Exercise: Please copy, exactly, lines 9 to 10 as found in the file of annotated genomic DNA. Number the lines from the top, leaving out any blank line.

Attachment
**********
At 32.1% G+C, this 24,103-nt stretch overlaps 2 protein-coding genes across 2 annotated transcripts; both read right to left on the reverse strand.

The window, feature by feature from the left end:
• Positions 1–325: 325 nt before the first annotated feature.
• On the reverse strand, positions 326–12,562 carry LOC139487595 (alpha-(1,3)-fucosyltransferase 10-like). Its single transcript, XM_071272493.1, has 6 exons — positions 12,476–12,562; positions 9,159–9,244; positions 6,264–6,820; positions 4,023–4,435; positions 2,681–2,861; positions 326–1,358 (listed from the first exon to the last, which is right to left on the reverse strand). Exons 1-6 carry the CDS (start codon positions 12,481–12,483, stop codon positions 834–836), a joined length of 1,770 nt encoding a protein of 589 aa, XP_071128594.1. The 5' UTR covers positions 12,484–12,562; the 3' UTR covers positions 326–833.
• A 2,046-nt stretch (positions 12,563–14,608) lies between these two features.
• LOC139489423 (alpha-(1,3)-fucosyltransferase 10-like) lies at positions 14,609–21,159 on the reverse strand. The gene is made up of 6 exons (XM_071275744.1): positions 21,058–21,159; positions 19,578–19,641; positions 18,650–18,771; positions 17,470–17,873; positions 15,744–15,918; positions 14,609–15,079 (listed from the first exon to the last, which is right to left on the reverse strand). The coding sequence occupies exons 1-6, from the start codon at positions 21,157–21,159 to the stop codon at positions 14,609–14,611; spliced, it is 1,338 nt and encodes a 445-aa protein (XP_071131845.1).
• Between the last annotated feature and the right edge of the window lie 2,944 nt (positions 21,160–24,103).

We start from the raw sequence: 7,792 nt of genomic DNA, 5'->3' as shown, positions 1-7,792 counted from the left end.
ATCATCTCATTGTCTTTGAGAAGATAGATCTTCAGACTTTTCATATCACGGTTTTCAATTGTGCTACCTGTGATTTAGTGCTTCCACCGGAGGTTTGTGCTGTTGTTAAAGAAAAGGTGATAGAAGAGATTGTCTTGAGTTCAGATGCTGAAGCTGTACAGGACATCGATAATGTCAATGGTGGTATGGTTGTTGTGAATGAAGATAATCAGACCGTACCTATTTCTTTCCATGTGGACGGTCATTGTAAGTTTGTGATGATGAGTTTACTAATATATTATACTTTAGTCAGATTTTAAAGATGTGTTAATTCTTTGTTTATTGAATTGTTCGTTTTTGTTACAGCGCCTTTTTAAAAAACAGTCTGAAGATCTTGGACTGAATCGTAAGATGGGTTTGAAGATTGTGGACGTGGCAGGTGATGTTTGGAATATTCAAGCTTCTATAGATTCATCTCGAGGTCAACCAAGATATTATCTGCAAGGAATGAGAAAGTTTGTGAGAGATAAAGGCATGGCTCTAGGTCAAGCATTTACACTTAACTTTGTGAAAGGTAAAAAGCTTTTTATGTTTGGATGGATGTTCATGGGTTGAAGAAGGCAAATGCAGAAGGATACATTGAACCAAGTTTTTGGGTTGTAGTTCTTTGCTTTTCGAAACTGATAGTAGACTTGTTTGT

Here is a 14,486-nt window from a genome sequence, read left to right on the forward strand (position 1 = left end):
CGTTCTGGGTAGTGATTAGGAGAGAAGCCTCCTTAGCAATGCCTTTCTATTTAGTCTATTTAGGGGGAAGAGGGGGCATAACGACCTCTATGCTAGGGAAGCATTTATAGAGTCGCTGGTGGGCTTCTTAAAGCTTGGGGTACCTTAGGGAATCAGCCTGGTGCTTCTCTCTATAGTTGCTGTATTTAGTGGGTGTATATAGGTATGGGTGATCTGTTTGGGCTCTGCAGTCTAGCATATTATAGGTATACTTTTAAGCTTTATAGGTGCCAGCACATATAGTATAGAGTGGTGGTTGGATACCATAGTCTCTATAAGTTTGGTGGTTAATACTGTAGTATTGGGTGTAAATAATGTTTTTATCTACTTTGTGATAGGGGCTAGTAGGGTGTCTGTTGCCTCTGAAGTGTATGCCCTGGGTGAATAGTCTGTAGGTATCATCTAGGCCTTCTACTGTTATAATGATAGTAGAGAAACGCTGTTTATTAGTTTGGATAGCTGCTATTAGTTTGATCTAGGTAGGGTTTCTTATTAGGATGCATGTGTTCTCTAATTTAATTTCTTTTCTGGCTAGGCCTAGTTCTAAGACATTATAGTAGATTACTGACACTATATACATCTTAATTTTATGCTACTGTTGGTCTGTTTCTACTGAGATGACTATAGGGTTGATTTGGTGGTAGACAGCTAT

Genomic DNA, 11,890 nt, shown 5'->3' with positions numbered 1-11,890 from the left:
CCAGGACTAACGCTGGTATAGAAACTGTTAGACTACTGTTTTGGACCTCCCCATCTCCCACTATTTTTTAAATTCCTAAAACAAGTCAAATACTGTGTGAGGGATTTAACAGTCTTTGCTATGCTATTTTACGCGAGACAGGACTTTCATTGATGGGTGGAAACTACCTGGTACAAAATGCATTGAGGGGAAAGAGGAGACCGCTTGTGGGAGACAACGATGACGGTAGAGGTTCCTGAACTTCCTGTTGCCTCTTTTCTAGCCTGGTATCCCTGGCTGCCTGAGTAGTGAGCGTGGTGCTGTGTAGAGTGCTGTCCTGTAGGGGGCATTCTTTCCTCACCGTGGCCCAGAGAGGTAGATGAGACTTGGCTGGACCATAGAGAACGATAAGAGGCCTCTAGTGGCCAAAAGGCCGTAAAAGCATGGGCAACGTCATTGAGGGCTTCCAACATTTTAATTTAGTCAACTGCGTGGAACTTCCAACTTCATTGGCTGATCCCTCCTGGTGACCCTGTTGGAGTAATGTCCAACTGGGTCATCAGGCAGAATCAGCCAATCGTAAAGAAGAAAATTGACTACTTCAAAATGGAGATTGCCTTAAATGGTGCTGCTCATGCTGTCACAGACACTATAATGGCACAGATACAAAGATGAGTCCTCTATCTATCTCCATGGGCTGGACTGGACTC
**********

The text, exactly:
ATCATCTCATTGTCTTTGAGAAGATAGATCTTCAGACTTTTCATATCACGGTTTTCAATTGTGCTACCTGTGATTTAGTGCTTCCACCGGAGGTTTGTGCTGTTGTTAAAGAAAAGGTGATAGAAGAGATTGTCTTGAGTTCAGATGCTGAAGCTGTACAGGACATCGATAATGTCAATGGTGGTATGGTTGTTGTGAATGAAGATAATCAGACCGTACCTATTTCTTTCCATGTGGACGGTCATTGTAAGTTTGTGATGATGAGTTTACTAATATATTATACTTTAGTCAGATTTTAAAGATGTGTTAATTCTTTGTTTATTGAATTGTTCGTTTTTGTTACAGCGCCTTTTTAAAAAACAGTCTGAAGATCTTGGACTGAATCGTAAGATGGGTTTGAAGATTGTGGACGTGGCAGGTGATGTTTGGAATATTCAAGCTTCTATAGATTCATCTCGAGGTCAACCAAGATATTATCTGCAAGGAATGAGAAAGTTTGTGAGAGATAAAGGCATGGCTCTAGGTCAAGCATTTACACTTAACTTTGTGAAAGGTAAAAAGCTTTTTATGTTTGGATGGATGTTCATGGGTTGAAGAAGGCAAATGCAGAAGGATACATTGAACCAAGTTTTTGGGTTGTAGTTCTTTGCTTTTCGAAACTGATAGTAGACTTGTTTGT

Here is a 14,486-nt window from a genome sequence, read left to right on the forward strand (position 1 = left end):